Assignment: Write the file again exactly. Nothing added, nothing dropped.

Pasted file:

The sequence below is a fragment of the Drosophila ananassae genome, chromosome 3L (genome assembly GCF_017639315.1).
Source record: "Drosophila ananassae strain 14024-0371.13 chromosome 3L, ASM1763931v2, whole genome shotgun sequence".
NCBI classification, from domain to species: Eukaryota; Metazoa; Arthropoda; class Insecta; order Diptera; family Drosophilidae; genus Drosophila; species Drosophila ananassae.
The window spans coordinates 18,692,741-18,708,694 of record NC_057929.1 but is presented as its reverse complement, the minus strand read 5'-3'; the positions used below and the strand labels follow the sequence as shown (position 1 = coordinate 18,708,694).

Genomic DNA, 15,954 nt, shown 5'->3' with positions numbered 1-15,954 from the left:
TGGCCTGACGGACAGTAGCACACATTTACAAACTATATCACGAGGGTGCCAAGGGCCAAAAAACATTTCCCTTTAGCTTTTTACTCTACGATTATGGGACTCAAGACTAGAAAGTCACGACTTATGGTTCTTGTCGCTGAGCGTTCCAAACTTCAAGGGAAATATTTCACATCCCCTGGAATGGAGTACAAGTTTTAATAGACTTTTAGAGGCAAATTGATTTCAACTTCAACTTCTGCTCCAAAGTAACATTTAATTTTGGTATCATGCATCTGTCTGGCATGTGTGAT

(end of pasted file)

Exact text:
The sequence below is a fragment of the Drosophila ananassae genome, chromosome 3L (genome assembly GCF_017639315.1).
Source record: "Drosophila ananassae strain 14024-0371.13 chromosome 3L, ASM1763931v2, whole genome shotgun sequence".
NCBI classification, from domain to species: Eukaryota; Metazoa; Arthropoda; class Insecta; order Diptera; family Drosophilidae; genus Drosophila; species Drosophila ananassae.
The window spans coordinates 18,692,741-18,708,694 of record NC_057929.1 but is presented as its reverse complement, the minus strand read 5'-3'; the positions used below and the strand labels follow the sequence as shown (position 1 = coordinate 18,708,694).

Genomic DNA, 15,954 nt, shown 5'->3' with positions numbered 1-15,954 from the left:
TGGCCTGACGGACAGTAGCACACATTTACAAACTATATCACGAGGGTGCCAAGGGCCAAAAAACATTTCCCTTTAGCTTTTTACTCTACGATTATGGGACTCAAGACTAGAAAGTCACGACTTATGGTTCTTGTCGCTGAGCGTTCCAAACTTCAAGGGAAATATTTCACATCCCCTGGAATGGAGTACAAGTTTTAATAGACTTTTAGAGGCAAATTGATTTCAACTTCAACTTCTGCTCCAAAGTAACATTTAATTTTGGTATCATGCATCTGTCTGGCATGTGTGAT